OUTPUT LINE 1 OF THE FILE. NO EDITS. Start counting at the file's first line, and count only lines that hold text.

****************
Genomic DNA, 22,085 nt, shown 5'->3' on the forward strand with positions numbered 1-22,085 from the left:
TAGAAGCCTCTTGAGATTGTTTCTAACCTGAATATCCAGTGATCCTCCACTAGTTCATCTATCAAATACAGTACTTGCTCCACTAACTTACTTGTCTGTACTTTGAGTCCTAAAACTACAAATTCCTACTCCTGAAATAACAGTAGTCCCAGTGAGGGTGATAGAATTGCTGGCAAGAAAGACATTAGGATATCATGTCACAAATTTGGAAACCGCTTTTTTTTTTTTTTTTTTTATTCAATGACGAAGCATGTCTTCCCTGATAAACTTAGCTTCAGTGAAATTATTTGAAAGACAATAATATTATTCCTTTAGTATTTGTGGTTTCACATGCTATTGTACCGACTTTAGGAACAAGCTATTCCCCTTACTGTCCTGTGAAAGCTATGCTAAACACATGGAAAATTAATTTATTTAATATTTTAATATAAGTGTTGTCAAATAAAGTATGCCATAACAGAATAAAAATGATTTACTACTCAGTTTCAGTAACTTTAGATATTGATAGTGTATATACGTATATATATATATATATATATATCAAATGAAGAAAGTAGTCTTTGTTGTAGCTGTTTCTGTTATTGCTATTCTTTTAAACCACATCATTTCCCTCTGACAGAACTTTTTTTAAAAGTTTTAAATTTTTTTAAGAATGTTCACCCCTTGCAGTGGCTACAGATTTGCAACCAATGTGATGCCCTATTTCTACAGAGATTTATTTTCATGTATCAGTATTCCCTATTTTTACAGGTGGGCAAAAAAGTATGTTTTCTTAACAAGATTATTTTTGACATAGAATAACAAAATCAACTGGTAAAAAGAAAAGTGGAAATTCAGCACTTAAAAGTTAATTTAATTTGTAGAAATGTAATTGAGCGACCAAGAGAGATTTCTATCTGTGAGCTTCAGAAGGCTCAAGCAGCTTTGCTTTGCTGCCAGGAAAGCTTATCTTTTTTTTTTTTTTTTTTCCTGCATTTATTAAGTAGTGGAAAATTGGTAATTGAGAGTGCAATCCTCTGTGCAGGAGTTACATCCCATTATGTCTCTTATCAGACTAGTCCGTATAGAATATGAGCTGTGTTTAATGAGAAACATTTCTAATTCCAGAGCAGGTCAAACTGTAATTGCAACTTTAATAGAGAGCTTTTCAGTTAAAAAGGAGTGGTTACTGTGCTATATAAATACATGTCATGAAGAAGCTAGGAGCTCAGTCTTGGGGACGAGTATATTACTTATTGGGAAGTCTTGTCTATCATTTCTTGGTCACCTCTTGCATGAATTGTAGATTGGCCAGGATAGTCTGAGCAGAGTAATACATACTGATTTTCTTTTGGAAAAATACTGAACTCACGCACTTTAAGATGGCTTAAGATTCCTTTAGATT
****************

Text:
Genomic DNA, 22,085 nt, shown 5'->3' on the forward strand with positions numbered 1-22,085 from the left: